David leads this episode where we discuss the many options for expansion animals that Patrons are currently voting on. We hope this helps inform your decisions about what animals you’d like to see in future seasons of LangTime!
In this episode, we focus on Kezhwa, the conlang we created for Amazon’s Paper Girls TV series. We are excited to share details about the language with you because we had so much fun working on it!
A PDF with the slides we used throughout the recording is attached.
In this episode, David turns the tables on me and provides a list of words I need to create through compound, derivation, and grammaticalization strategies from the same root list used in Episode 32. You can see the words David selected for me to create in the attached PDF of the presentation we used, and I have re-uploaded the root list here so you can more easily find them!
(As a side note, we were recording this in Seattle, and… um… the audio is not its usual quality.)
In this episode, titled “Create That Word!”, we play a new LangTime Chat game!
We play a game where I provide David with a list of words that are basic roots in a not-as-yet-created language (all roots are English counterparts—not phonological forms), and he has to create strategies for forming new words. They aren’t just any words, though, that he’s creating: I provide specific words for him to create from those existing roots.
We have three rounds of the game, focusing on different strategies: compounds, derivations, and grammaticalizations.
If you want to play along, I’ve attached a PDF of the root list and the presentation slides that provide the new words that need to be semantically formed.
We hope you enjoy the episode and have a happy start to your October!
In this episode, we chat about ways you can use your conlang once you’ve developed it, and I’ve attached a PDF of the Keynote presentation we use during the podcast to keep our discussion (mostly) organized. We hope you enjoy and find ideas in here that resonate with you and inspire you!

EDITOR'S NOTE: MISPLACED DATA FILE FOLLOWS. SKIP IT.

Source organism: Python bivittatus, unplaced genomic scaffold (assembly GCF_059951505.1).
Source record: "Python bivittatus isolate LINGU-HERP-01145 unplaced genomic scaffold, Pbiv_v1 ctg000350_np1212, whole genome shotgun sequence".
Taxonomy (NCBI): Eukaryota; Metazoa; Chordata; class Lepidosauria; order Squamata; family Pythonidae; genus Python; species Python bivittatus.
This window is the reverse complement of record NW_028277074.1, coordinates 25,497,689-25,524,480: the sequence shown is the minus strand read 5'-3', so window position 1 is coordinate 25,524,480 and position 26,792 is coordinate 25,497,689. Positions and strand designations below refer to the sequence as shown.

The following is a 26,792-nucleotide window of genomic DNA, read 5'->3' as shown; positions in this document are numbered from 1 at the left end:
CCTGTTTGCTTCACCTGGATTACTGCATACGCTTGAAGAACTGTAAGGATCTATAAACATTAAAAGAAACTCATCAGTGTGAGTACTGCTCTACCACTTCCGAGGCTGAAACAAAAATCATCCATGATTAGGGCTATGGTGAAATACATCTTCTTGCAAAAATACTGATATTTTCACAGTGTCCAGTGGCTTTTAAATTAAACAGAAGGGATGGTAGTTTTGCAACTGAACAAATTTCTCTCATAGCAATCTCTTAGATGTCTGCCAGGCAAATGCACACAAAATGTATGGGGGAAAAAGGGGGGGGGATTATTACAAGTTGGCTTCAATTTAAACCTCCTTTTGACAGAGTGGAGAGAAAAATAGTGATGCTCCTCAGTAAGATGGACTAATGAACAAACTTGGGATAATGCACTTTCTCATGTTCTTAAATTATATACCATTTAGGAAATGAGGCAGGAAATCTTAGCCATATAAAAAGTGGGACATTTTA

In this episode, we talk about some difficult phrases to translate, focusing the entire discussion on the many uses of “to have X” in English. We had recently needed to translate a line with such a construction and wanted to talk about other ways you could tackle taking apart some more idiomatic phrases when you translate them.
Attached to the post is the list I had open during our discussion (which also had David’s entries, apparently). Even though it isn’t organized in the best way possible, you’ll see exactly what we were staring at as we discussed translating the phrases!
This episode is quite different from all the others because, as you’ll quickly see, David isn’t in this one. Instead, you just get me talking to you about conlanging and my struggles with imposter syndrome. I titled the episode “Art and Anxiety” and was so nervous about the whole thing that I wrote everything I wanted to say in an essay to read aloud while recording the episode. And, of course, I made an accompanying presentation to keep on the screen while I talked. I attached both the written essay (which is essentially a transcript for the episode) and the presentation here.
In this episode, we have some fun with fauna! We talk about different ways speakers come up with names for animals beyond having basic roots for them, and we hope it can inspire your own animal-name creation fun!
During our conversation, David mentions a thread on Reddit about butterfly names, which you can find here:
And I created a Keynote presentation for our discussion, which I’ve attached as a resource. When it gets to the discussion on butterflies, you’ll see there are a lot of names in Germanic languages, and those words are not necessarily standard across all dialects (and some are much more archaic!), which just adds to the fun of it all.
We hope you enjoy!
In this episode of LangTime Chat, we discuss triconsonantal roots, including natlangs that have them, historical origins of triconsonantal systems, and how to approach creating one as a conlanger. Enjoy!